More Show less
September 24, 2020
Gerald Butts, Vice Chairman & Senior Advisor of Eurasia Group, discusses reasons the rapid global response to climate change warrants optimism on UNGA In 60 Seconds.
There's a lot of doom and gloom out there about climate change. Can you give me a reason to be optimistic?
I'm going to say something you don't hear set very often when it comes to climate change. You should be an optimist. You should be a skeptical optimist, but an optimist nonetheless. Let me explain what I mean. We are scaling up climate solutions faster than even the most ardent among us thought possible a decade ago. Consider this. In 2010, about half of US electricity was generated from coal. This year less than 20% will be, and it's trending towards zero at increasing velocity.
<p>Yesterday, just yesterday, Xi Jinping announced at UNGA that China's emissions will peak this decade, and he set an economy-wide net zero target for the middle of the century. And this afternoon, yes, just this afternoon before recording this segment, California Governor Gavin Newsome said the state will outlaw the internal combustion engine by 2035. All of this is happening against the backdrop of the European Green Deal, making a truly historic investment in clean growth, and a presidential nominee running on a climate plan that would have been unthinkable one election cycle ago. And that's just the politics. On the market side, ESG investing is more than holding its own against traditional vehicles, and the cost of renewable energy is truly competitive with thermal fossil, almost everywhere in the world, about a decade sooner than conventional wisdom, expected it to be. In short, things are changing, and fast. </p><p>But more than any of these trends, I'm optimistic because the demographics are finally on the side of climate action. Countries, global institutions, and firms are increasingly being led by a generation of people who will live through the harsh reality of the climate change era. They've seen the future, and they don't like it. None of this is to say the change is going to be easy or that it's going to happen automatically. These big changes that I've been talking about... They need to get bigger, and they need to happen faster, but there's too much doom-saying out there about climate change. There is hope, you should be skeptical, and you should always, always read the fine print, but there's lots of reasons to be hopeful. I'm Gerald Butts, and this has been UNGA in 60 Seconds. </p>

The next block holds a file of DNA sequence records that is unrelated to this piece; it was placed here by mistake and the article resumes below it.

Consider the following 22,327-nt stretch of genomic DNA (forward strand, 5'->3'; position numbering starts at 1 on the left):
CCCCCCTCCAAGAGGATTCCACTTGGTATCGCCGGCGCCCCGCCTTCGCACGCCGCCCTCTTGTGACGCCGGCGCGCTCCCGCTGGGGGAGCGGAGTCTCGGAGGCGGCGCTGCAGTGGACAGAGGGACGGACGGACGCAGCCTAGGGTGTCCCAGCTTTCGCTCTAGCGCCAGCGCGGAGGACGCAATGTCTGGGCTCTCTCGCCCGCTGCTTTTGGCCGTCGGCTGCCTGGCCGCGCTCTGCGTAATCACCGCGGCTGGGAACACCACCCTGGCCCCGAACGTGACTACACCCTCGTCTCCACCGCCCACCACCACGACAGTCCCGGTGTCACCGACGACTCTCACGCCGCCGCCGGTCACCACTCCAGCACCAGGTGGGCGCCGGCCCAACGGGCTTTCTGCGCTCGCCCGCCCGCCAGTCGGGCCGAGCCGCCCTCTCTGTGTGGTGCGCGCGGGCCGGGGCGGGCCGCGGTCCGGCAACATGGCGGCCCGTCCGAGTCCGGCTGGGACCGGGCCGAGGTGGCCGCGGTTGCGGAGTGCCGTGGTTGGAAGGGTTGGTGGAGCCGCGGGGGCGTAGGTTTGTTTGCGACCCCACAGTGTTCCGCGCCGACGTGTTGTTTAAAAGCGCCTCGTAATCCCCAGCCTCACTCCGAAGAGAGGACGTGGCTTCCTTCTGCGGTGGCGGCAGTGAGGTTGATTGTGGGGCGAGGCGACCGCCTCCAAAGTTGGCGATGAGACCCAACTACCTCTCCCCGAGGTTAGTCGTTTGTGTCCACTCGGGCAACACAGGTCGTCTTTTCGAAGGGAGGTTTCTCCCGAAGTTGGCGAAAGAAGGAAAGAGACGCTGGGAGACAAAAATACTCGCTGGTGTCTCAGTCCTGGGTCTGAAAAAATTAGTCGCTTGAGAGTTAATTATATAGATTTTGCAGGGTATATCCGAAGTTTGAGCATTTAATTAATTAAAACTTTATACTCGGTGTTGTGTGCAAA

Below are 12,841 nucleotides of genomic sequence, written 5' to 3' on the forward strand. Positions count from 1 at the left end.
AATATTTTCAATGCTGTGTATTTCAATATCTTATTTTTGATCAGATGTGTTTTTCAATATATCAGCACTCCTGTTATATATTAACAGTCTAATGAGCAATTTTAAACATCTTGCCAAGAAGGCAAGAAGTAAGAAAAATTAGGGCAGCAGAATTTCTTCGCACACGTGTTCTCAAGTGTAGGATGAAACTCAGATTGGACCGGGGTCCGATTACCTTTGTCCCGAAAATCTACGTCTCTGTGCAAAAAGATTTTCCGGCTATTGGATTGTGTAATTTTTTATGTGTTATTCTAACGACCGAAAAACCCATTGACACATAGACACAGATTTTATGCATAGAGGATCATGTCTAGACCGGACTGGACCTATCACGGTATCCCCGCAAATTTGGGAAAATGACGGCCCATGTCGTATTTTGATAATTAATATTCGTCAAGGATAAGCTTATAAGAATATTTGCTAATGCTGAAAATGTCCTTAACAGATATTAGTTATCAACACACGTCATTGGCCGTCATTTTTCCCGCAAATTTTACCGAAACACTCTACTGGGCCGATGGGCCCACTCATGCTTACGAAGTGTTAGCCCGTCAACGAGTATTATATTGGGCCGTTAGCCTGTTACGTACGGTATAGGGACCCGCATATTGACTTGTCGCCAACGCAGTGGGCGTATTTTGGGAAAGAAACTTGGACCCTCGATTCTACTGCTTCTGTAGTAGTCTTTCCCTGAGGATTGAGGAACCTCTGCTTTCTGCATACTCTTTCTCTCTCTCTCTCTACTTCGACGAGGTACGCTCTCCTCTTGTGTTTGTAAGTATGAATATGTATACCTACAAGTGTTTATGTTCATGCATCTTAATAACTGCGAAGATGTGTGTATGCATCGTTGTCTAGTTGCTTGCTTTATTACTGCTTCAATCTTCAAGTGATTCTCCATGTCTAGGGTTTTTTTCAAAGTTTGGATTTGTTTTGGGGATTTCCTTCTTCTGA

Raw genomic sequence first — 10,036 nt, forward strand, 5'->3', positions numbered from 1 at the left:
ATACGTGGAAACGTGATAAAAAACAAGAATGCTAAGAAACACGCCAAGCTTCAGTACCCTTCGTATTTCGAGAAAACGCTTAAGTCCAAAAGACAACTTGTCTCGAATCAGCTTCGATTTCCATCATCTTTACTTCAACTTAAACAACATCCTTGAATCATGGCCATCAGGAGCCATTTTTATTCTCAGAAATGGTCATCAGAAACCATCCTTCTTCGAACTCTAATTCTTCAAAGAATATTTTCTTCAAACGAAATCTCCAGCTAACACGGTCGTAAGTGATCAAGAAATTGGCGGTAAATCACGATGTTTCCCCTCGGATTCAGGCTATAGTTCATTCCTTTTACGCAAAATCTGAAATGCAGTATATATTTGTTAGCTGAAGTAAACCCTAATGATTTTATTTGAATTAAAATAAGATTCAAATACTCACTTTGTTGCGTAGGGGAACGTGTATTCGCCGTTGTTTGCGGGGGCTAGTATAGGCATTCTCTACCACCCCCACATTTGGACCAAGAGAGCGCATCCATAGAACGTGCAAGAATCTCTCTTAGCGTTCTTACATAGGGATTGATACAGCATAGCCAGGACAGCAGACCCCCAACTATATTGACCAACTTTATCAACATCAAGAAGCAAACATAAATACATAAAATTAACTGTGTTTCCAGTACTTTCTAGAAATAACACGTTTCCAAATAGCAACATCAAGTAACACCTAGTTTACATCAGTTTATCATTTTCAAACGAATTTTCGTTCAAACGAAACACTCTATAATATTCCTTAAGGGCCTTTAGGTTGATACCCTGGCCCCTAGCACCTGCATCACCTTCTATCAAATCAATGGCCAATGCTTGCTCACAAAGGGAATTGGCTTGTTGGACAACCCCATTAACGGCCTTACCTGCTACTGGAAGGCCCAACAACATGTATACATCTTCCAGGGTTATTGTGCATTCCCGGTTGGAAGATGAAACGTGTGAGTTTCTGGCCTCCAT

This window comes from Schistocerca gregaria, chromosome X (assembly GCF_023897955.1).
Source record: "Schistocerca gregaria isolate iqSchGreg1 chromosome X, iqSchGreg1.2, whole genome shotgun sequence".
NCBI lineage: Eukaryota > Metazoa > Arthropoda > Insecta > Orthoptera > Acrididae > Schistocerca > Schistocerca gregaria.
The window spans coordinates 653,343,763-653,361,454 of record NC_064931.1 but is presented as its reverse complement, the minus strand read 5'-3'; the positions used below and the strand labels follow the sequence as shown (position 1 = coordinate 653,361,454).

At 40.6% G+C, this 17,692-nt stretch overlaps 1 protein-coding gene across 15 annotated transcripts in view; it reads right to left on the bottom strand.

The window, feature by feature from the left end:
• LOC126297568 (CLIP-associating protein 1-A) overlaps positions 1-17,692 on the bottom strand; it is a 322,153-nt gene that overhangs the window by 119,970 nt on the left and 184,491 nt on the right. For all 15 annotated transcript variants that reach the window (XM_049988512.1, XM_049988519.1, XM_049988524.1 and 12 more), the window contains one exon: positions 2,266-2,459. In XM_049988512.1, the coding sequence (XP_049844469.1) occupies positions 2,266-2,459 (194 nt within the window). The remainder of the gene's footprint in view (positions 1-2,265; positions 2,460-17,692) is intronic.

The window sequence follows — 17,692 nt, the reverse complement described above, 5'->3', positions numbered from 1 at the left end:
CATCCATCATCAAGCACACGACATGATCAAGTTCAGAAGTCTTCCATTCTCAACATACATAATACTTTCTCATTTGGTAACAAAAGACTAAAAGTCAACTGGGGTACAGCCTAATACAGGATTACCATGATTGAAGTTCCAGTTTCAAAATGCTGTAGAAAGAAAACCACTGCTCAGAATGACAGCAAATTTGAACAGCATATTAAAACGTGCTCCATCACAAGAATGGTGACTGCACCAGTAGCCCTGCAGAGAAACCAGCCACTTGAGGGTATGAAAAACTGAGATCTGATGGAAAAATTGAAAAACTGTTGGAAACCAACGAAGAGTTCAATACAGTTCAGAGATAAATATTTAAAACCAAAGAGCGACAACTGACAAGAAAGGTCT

More Show less
September 24, 2020
Ian Bremmer's Quick Take:
It's UNGA week, very unusual New York to have the United Nations General Assembly meetings. You know, the city is locked down. It's almost always locked down this week, but usually you can't get anywhere because you've got all these marshals with dozens of heads of state and well over a hundred foreign ministers and their delegations jamming literally everything, Midtown and branching out across the city. This time around, the security cordon for the United Nations itself is barely a block, and no one is flying in. I mean, the weather is gorgeous, and you can walk pretty much anywhere, but nothing's really locked down aside from, of course, the fact that the restaurants and the bars and the theaters and everything else is not happening given the pandemic. And it's not just in the US, it's all around the world.